How To Prevent and Protect Burned Gums From Teeth Whitening

As a dental hygienist, one of the most popular topics I talk with my patients about is teeth whitening. People always seek dental professionals’ advice regarding brightening their smile, but sometimes whitening can cause unintended side effects such as burned gums.

Have a dental professional perform teeth whitening to prevent burns and protect gums during teeth. Custom whitening trays can help minimize product contact with gums. Follow product instructions, and don’t overfill trays. Put a thin layer of petroleum jelly on the gums to reduce exposure.

In this post, I cover how to prevent gum burn from teeth whitening, but if you have already burned them, I provide you with what to do, how long your gums will stay after burning them, and if the gel can damage your gums permanently.

How to prevent gum burn from teeth whitening

Keep in mind the seven different ways to prevent gum burn when you are thinking about whitening your teeth. Choosing a specific treatment and paying particular attention to teeth whitening can make all the difference in preventing the burning of your gums while whitening.

1. Have teeth whitening done by a dental professional

The best way to prevent gum burn is to have a dental professional perform the teeth whitening procedure. We (dental professionals) will put a protective barrier on the gums to prevent the whitening solution from leaking onto the gums. You can see an example of this barrier in the photo below.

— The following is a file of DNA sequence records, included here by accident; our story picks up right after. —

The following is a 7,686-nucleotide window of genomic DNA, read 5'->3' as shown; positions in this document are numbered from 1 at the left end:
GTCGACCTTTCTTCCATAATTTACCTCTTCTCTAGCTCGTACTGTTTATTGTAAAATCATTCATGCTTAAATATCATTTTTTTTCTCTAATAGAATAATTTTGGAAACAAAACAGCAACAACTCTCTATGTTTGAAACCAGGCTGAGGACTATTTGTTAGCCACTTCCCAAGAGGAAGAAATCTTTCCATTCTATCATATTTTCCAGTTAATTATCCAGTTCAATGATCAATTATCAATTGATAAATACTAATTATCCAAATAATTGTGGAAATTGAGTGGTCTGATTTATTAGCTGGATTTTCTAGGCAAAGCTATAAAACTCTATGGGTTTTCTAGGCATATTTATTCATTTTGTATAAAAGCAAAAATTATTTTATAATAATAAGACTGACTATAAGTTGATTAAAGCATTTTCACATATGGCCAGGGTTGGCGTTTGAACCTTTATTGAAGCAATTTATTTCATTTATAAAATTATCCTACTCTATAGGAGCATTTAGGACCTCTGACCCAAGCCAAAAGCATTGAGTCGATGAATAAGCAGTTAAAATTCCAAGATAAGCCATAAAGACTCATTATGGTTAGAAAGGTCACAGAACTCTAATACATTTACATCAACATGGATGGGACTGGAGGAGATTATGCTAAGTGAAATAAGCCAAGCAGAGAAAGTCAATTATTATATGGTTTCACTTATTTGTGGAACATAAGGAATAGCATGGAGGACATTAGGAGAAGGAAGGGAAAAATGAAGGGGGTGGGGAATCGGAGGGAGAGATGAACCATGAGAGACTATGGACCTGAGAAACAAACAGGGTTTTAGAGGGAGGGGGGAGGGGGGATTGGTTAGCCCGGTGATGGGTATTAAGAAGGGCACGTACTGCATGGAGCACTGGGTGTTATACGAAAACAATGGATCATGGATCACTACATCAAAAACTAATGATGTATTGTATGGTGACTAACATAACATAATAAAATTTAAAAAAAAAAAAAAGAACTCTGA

Teeth whitening barrier on hum tissue to prevent gum irritation or burning
Teeth whitening barrier on hum tissue to prevent gum irritation or burning

In-office teeth whitening treatment is much more controlled, and we take the time to protect your gum tissue which cannot be done at home.

Read Now: Can You Do Zoom Whitening at Home? Dental Hygienist Explains

I always recommend consulting with your dental professional in person to discuss your individual needs and risks and get their guidance on how to minimize your risk of burning your gums and discuss the best treatments for your individual needs!

2. Use custom teeth whitening trays made by dental professional

Your teeth are as unique to you as your fingerprint. Generic whitening strips will not work as well as custom-made trays that fit your teeth perfectly. All the grooves and different tooth positions will be perfectly covered with custom-made whitening trays.

The picture below is of my custom-made teeth whitening trays I made myself at my dental office. They are perfectly formed to my teeth, allowing me to reach all the surface area I want to whiten.

The gumline is scalloped, so if I accidentally overfill the trays with the whitening gel, I can easily wipe away the excess so it does not burn my gums.

My custom-made teeth whitening trays.

3. Clean and dry teeth and gums before applying the whitening product

If you are whitening at home, clean (floss and brush without toothpaste) and dry the teeth and gums before applying the strips to the teeth.

Drying prevents the moisture in your mouth from mixing with the solution and causing it to run/spread, which can increase the contact between the whitening product and the gum tissue.

Read Now: Teeth Whitening Strips: How They Work and How to Use Them